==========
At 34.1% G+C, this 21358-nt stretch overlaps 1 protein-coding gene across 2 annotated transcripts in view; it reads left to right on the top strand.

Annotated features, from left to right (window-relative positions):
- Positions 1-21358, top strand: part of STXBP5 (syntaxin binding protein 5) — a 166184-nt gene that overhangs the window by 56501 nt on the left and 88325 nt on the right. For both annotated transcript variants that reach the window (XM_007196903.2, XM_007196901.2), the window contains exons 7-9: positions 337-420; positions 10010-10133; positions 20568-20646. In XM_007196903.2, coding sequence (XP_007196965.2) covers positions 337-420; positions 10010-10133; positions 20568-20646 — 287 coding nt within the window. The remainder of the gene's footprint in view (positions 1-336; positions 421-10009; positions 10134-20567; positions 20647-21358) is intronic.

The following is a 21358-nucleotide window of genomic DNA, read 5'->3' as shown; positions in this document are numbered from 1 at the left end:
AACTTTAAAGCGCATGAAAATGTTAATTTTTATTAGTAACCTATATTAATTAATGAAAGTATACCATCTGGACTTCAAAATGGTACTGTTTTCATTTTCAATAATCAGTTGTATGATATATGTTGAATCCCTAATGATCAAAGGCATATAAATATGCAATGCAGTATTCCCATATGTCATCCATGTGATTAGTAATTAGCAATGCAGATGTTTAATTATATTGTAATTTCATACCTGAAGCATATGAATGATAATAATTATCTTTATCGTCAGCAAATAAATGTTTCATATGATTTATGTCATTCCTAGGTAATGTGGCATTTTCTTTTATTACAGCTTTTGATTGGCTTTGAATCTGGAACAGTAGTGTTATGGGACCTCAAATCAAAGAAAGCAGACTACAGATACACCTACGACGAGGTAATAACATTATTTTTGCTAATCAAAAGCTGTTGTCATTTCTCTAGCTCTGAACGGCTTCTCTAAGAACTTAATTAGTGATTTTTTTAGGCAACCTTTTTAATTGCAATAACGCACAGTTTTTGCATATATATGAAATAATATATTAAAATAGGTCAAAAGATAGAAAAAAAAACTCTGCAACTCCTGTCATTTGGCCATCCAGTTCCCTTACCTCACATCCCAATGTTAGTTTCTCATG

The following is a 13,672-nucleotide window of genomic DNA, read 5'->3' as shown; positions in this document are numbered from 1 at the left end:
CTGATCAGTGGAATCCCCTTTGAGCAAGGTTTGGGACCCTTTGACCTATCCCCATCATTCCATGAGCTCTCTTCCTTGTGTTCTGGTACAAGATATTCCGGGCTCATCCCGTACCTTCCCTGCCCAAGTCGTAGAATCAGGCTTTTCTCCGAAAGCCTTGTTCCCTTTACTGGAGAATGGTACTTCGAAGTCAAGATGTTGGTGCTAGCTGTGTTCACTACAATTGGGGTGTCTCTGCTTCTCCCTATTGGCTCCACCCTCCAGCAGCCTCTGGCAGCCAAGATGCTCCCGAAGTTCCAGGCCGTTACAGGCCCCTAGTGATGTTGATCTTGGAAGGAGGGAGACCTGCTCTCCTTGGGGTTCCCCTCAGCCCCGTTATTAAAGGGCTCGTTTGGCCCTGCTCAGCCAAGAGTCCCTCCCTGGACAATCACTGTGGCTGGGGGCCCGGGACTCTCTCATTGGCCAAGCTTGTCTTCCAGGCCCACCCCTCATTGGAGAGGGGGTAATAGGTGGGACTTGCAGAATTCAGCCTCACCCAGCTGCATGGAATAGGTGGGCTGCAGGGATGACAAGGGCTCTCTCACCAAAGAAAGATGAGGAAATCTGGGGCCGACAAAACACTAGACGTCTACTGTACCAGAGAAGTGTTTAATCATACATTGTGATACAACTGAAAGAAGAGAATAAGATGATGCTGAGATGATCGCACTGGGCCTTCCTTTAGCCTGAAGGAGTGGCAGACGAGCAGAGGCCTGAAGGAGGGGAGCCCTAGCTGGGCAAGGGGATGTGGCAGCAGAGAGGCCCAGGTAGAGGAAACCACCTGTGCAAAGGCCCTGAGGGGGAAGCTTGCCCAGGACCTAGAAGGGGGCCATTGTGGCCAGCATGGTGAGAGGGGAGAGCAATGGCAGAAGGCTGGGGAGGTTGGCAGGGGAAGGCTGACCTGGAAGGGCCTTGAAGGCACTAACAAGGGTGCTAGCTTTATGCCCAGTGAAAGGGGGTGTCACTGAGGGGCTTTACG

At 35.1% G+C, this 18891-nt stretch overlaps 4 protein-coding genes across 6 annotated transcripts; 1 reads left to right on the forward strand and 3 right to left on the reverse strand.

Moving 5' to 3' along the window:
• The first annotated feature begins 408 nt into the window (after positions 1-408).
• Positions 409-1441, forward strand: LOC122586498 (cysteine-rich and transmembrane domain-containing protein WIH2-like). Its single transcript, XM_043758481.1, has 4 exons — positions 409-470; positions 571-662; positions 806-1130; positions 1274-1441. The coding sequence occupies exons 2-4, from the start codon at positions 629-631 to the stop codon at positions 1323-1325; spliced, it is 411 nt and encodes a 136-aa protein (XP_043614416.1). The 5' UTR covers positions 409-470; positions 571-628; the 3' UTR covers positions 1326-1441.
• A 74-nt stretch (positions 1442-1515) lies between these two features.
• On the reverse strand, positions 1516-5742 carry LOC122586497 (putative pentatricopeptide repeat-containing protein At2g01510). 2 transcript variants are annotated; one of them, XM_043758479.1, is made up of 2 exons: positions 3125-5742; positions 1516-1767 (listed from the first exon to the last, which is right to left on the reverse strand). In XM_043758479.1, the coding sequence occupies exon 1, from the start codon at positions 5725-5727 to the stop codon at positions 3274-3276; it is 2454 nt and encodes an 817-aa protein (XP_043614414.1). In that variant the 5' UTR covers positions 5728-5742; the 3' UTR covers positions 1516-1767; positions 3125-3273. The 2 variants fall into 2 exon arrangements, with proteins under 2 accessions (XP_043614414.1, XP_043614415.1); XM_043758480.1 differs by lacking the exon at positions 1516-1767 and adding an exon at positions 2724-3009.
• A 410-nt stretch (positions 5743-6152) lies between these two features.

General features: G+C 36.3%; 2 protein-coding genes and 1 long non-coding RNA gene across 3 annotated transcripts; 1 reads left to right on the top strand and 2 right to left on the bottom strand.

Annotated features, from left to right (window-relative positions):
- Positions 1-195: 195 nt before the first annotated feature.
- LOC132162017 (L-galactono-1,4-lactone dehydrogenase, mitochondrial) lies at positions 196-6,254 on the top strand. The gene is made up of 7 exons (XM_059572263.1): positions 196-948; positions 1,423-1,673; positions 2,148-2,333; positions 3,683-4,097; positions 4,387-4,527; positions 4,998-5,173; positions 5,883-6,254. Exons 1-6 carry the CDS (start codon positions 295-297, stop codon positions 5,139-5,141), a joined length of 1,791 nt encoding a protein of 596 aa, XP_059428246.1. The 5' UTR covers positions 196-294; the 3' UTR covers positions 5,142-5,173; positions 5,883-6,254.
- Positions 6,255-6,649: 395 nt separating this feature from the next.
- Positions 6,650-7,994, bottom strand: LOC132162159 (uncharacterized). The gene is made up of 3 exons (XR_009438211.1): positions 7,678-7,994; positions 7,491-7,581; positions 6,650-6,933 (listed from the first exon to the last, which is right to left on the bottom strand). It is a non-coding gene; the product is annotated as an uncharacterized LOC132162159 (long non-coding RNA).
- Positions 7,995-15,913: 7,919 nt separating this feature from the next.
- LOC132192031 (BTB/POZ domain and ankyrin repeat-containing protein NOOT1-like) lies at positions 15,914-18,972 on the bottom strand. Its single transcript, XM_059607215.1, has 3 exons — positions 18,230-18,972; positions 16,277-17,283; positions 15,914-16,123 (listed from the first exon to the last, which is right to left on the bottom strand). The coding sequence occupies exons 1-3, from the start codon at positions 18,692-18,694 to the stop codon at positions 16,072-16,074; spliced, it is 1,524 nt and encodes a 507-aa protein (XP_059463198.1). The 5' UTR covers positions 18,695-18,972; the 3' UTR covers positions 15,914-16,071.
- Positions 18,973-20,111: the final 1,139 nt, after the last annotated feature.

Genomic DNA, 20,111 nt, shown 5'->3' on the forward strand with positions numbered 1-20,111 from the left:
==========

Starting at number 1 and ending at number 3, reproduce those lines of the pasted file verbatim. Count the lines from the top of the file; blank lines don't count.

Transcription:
At 34.1% G+C, this 21358-nt stretch overlaps 1 protein-coding gene across 2 annotated transcripts in view; it reads left to right on the top strand.

Annotated features, from left to right (window-relative positions):
- Positions 1-21358, top strand: part of STXBP5 (syntaxin binding protein 5) — a 166184-nt gene that overhangs the window by 56501 nt on the left and 88325 nt on the right. For both annotated transcript variants that reach the window (XM_007196903.2, XM_007196901.2), the window contains exons 7-9: positions 337-420; positions 10010-10133; positions 20568-20646. In XM_007196903.2, coding sequence (XP_007196965.2) covers positions 337-420; positions 10010-10133; positions 20568-20646 — 287 coding nt within the window. The remainder of the gene's footprint in view (positions 1-336; positions 421-10009; positions 10134-20567; positions 20647-21358) is intronic.